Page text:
What one piece of advice would you give to current students?

    I think there is a lot of pressure at this age to know what you want to do with you life, if you’ve found something you love and you know where you’re headed, that’s great, but if you don’t (and I didn’t), then don’t worry about it just yet. Pick subjects you enjoy and the rest will fall into place. Don’t worry if you pick the wrong one or need to change direction, I’ve done this many a time, failure is all part of success and how you handle that (picking yourself back up and trying again) is far more important than never making a mistake to begin with. The key to being successful in my opinion is loving what you do and working really hard to get where you want to be.

    What’s your next big goal?

    I am working towards an ABC accreditation of a regional magazine which is exciting. I successfully placed in the finals of Muddy Stiletto Awards as Best Newcomer and The Times Business Awards as Young Business of the Year, which is fantastic. So my goal for next year is to win them! I’m also now looking at scaling the magazine to be stocked in even more towns and hoping to double our readership by this time next year.

  • Photo of Max Waters

    Max Waters
    Year of leaving: 2012
    Doctoral student, ETH Zürich, Switzerland

    Favourite subject at Beacon? Why?

    I had three favourite subjects at Beacon: music, history and chemistry. The one thing all three have in common is that I liked the teachers. My history teacher for pretty much my entire time at Beacon was Mr Milne, and he is extremely knowledgeable. He was able to make the parallels between the past and the present very obvious, making it easy to take an interest as what we were learning became very relevant to today’s politics.

    My music teacher, Mr Wholey was extremely encouraging. I formed a band with some friends of mine, and we enjoyed some small success locally and in London. He was very keen for students to take advantage of the great music facilities that Beacon had, particularly the recording studio and practice rooms. I can say that, without a doubt, his commitment to providing opportunities for students to be able to perform regularly and make use of facilities enabled us to be able to get good enough to make some money through our music.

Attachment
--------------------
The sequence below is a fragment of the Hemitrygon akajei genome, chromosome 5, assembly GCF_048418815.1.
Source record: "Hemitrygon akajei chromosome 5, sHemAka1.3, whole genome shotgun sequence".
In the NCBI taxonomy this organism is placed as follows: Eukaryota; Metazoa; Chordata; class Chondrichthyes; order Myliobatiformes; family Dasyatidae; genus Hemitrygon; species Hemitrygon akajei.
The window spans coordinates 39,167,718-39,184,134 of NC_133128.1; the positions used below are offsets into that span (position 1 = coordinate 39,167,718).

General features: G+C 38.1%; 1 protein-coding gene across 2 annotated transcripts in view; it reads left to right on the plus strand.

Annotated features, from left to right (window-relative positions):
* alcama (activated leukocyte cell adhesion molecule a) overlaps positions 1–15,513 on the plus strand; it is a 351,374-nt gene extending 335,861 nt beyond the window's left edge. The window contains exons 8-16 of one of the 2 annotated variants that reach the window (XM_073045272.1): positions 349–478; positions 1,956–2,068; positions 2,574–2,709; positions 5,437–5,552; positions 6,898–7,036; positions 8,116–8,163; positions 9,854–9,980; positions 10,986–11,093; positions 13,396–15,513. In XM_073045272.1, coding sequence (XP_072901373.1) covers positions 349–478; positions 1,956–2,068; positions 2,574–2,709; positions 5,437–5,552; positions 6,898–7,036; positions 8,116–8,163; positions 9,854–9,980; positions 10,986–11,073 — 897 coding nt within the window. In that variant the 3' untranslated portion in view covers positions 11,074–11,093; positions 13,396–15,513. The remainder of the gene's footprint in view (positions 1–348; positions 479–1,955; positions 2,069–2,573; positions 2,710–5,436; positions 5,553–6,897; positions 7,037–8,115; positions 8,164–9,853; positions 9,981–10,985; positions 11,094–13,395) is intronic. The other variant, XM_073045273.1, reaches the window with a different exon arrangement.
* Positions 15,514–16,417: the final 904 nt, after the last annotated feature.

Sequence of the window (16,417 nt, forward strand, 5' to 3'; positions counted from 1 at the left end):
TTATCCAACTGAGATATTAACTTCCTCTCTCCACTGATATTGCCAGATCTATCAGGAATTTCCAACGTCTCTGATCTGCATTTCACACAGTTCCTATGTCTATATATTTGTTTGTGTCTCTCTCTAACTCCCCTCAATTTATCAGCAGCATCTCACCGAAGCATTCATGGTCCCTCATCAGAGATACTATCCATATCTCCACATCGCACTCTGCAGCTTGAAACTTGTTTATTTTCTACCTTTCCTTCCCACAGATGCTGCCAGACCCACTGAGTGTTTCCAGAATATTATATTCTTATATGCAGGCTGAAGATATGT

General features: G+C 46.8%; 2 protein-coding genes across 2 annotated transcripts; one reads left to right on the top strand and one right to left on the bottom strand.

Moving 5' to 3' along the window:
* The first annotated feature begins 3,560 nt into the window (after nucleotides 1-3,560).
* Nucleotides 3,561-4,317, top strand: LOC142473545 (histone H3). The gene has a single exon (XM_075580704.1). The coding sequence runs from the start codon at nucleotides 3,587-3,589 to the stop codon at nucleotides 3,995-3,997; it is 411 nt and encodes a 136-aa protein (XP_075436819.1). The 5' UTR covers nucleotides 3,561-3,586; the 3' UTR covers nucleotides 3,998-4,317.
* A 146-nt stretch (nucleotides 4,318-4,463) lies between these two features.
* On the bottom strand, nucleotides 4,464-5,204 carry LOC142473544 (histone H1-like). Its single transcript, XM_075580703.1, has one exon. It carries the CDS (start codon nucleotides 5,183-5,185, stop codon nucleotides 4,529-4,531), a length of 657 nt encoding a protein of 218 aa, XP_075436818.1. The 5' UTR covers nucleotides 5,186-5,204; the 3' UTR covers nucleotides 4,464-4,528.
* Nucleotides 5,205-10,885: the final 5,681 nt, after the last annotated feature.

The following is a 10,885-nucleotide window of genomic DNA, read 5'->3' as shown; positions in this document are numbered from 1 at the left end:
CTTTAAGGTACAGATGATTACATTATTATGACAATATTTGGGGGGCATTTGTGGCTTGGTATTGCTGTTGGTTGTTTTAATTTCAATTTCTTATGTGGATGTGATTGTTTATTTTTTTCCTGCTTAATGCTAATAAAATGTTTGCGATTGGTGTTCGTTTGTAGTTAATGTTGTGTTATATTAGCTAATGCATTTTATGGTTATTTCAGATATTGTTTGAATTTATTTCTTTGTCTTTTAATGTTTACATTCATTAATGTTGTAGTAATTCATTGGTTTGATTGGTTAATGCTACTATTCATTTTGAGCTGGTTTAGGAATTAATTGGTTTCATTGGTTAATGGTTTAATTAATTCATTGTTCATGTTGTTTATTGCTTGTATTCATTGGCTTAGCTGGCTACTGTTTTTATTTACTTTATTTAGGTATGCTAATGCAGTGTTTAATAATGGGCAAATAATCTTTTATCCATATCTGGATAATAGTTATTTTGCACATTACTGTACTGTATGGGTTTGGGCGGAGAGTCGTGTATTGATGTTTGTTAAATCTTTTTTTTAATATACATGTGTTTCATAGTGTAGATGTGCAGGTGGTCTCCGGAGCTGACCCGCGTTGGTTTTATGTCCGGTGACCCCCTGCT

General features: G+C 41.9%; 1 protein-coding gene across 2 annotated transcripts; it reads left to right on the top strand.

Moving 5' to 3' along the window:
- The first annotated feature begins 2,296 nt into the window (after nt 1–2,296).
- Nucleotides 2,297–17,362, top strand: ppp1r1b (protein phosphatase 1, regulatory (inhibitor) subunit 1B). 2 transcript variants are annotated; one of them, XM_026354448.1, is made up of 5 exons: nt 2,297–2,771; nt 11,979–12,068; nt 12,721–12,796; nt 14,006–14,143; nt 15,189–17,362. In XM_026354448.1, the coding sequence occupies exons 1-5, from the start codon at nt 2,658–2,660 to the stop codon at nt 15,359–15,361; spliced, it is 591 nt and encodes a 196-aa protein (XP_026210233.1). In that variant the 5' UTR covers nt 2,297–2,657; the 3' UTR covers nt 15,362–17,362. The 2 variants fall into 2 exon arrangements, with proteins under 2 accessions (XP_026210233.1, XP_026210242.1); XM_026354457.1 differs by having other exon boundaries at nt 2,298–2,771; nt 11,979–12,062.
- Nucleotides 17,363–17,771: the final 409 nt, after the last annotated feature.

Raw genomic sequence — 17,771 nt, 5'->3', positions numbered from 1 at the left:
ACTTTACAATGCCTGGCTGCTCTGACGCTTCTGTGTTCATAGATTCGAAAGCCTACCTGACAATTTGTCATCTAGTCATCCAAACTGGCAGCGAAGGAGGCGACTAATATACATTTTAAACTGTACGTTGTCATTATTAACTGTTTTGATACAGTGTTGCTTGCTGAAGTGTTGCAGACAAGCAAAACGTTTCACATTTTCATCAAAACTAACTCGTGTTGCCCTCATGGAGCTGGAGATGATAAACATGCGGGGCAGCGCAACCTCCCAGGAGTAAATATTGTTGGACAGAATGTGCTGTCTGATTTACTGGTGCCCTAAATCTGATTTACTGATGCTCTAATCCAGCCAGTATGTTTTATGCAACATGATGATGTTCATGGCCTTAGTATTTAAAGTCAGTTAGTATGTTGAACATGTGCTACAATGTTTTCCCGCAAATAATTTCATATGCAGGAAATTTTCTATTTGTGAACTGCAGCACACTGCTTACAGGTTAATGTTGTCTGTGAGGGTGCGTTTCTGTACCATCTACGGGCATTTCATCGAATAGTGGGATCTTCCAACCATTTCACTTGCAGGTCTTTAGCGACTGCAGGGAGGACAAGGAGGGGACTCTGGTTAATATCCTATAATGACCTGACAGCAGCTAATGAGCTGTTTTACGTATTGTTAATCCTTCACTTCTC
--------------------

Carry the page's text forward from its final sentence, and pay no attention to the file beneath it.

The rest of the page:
I enjoyed chemistry so much that I ended up doing it at university three times (BSc, MSc, and now Dr. Sc.), I always thought that the science department had some good teachers whilst I was there - I really enjoyed being taught by Ms. Lewis in Biology (though I have close to zero interest in the subject, unfortunately). I always had a strong interest in chemistry, though it was what I had learnt at A Level that steered me towards what I have ended up doing today. Learning thermodynamics and kinetics with Mr Robertson and Mr Everitt, as well as the fundamentals of spectroscopy through doing flame tests, really resonated with me. It was a new way of understanding the world through maths and electrostatic interactions. And I found that very exciting.

    What have you done since leaving Beacon?

    The main overarching bullet points would be: